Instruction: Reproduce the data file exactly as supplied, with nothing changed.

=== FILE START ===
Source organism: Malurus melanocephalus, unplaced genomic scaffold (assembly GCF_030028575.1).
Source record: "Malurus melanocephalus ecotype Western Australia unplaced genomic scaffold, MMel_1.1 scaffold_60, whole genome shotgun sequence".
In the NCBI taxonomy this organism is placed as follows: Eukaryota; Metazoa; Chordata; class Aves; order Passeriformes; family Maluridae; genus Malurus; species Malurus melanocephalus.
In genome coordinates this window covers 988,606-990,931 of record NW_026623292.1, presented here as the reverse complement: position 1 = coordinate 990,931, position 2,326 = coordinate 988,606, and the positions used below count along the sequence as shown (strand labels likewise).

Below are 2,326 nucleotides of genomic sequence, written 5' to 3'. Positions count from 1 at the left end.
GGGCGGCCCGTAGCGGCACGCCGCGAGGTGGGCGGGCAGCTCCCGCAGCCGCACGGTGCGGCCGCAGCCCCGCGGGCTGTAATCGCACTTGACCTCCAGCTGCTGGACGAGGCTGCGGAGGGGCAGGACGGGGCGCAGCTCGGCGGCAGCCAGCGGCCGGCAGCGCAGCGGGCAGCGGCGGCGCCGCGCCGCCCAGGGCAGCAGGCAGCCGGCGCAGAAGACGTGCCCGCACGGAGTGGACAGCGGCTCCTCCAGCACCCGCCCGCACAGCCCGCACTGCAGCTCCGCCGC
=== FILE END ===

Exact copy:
Source organism: Malurus melanocephalus, unplaced genomic scaffold (assembly GCF_030028575.1).
Source record: "Malurus melanocephalus ecotype Western Australia unplaced genomic scaffold, MMel_1.1 scaffold_60, whole genome shotgun sequence".
In the NCBI taxonomy this organism is placed as follows: Eukaryota; Metazoa; Chordata; class Aves; order Passeriformes; family Maluridae; genus Malurus; species Malurus melanocephalus.
In genome coordinates this window covers 988,606-990,931 of record NW_026623292.1, presented here as the reverse complement: position 1 = coordinate 990,931, position 2,326 = coordinate 988,606, and the positions used below count along the sequence as shown (strand labels likewise).

Below are 2,326 nucleotides of genomic sequence, written 5' to 3'. Positions count from 1 at the left end.
GGGCGGCCCGTAGCGGCACGCCGCGAGGTGGGCGGGCAGCTCCCGCAGCCGCACGGTGCGGCCGCAGCCCCGCGGGCTGTAATCGCACTTGACCTCCAGCTGCTGGACGAGGCTGCGGAGGGGCAGGACGGGGCGCAGCTCGGCGGCAGCCAGCGGCCGGCAGCGCAGCGGGCAGCGGCGGCGCCGCGCCGCCCAGGGCAGCAGGCAGCCGGCGCAGAAGACGTGCCCGCACGGAGTGGACAGCGGCTCCTCCAGCACCCGCCCGCACAGCCCGCACTGCAGCTCCGCCGC